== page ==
[Originally posted on Mises.ca]
[Note: Many economists justify their use of unrealistic mathematical models by reference to “the map and the territory”: that mathematical models are merely a map to the territory of the real world, and that a “perfect” map wouldn’t be a map at all. The origin of this metaphor is an extremely short (only 145 words!) story called “On Exactitude in Science,” which recounts an ancient myth of map makers who made the perfect map as big as the empire, which unsurprisingly turned out to be useless. However, I have recently uncovered a second part to this legendary tale, which elaborates on what happened when the map-makers abandoned their desire for realism….]
… The New Cartographers, having long ago abandoned their obsession with exactitude, had a new focus: prediction. Thus, they crafted a System of Symbols to simplify and minimize the size of their Maps, while maximizing their predictive Power. But the Symbolism became so complex and divorced from Reality that, instead of occupying a small Corner, Map Legends occupied many Pages—and required trained Expertise for interpretation. Hiring Teams of Map Interpreters became the norm for Travelers, creating many Employment Opportunities for the New Cartographers. Yet the Maps were so confusing, that even with Professional help, Travelers still lost their way in spectacular Fashion. In fact, as the Symbolism grew more complex, and the Fees of the New Cartographers skyrocketed, more Travelers failed to ever reach their Destination. And soon, for Reasons of Self-Preservation and Economy, both the New Maps and the New Cartographers were discarded.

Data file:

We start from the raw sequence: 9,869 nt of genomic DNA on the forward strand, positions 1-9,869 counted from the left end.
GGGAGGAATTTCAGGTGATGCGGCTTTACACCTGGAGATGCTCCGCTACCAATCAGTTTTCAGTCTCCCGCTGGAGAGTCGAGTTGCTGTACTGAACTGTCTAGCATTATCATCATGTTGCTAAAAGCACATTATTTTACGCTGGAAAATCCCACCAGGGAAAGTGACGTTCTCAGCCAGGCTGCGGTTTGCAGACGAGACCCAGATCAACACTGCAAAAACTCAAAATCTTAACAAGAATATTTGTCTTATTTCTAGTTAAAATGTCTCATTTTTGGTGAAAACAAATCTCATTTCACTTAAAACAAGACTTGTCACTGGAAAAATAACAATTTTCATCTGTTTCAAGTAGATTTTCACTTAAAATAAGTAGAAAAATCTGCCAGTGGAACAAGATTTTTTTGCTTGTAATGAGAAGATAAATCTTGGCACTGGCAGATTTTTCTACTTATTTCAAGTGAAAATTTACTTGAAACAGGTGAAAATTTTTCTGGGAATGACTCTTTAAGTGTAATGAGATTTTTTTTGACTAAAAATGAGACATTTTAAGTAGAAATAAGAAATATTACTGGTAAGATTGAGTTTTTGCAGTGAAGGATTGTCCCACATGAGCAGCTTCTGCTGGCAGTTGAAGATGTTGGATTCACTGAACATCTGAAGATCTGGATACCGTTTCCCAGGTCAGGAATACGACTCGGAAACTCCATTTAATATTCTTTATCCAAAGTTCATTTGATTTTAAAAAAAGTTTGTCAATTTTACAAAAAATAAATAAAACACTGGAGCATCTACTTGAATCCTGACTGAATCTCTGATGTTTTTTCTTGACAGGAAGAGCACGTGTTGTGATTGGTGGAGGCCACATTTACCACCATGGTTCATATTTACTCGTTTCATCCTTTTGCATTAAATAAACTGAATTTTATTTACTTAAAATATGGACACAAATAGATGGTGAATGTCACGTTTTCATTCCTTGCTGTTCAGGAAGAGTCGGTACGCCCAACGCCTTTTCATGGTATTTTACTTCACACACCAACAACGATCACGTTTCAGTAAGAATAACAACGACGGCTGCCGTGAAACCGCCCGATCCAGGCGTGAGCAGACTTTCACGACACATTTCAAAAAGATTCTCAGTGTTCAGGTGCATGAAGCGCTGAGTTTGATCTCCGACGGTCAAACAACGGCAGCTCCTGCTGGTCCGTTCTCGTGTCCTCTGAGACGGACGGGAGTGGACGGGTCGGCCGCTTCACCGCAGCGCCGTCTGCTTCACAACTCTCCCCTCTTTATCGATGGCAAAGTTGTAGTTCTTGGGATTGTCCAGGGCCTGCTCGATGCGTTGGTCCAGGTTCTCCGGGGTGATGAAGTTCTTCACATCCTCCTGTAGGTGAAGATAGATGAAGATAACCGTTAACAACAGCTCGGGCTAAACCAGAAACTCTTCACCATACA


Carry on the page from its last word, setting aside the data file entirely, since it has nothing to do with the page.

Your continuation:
–Suarez Miranda, Viajes de varones prudentes, Libro IV, Cap. XLVI, Lerida, 1658